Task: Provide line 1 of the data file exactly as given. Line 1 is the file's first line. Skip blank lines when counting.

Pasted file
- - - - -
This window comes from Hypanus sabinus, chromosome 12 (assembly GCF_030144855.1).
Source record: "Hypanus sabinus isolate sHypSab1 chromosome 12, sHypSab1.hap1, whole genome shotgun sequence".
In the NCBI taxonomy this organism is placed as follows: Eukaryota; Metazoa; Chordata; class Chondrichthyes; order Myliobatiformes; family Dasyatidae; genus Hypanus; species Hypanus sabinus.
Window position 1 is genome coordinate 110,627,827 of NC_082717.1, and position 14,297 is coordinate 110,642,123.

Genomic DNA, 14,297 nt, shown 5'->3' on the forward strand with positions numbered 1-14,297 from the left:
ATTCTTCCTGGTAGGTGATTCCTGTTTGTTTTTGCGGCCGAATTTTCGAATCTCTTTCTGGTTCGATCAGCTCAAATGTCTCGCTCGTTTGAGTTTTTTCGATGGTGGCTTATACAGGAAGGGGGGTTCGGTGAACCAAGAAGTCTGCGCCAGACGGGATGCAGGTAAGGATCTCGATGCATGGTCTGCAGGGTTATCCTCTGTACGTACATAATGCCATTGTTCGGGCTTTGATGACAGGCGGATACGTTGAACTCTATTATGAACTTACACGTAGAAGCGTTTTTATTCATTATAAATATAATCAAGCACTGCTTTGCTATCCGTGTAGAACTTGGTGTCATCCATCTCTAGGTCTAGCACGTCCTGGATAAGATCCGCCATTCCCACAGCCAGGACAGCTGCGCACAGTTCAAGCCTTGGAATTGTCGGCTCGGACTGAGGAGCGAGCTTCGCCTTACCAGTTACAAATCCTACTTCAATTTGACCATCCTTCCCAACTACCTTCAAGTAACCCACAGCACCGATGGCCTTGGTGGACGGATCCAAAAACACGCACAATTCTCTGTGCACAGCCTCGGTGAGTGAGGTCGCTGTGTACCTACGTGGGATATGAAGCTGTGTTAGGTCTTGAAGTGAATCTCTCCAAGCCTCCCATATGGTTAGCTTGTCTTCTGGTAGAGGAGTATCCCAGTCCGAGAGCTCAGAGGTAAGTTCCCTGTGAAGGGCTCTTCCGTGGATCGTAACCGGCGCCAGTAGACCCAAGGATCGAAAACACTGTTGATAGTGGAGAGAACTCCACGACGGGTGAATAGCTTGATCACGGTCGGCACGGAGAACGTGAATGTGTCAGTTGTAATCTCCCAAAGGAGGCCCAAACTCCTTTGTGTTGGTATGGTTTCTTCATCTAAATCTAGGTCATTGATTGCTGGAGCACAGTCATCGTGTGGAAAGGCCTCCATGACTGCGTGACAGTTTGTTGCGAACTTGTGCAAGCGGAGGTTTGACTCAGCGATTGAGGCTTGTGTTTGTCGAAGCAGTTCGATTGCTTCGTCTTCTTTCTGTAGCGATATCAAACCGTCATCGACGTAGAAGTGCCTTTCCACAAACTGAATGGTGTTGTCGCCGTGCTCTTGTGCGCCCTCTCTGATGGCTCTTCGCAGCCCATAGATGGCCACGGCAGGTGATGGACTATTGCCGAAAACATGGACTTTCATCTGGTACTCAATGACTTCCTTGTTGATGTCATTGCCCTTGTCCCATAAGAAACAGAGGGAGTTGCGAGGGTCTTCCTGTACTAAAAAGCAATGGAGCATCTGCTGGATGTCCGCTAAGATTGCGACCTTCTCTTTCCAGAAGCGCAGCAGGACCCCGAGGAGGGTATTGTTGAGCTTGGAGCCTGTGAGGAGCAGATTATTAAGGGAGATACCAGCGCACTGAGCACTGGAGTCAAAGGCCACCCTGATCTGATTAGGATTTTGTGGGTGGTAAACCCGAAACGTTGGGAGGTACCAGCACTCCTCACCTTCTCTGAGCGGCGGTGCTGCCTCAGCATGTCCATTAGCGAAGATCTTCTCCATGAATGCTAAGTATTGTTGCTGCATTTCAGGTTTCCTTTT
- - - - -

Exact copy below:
This window comes from Hypanus sabinus, chromosome 12 (assembly GCF_030144855.1).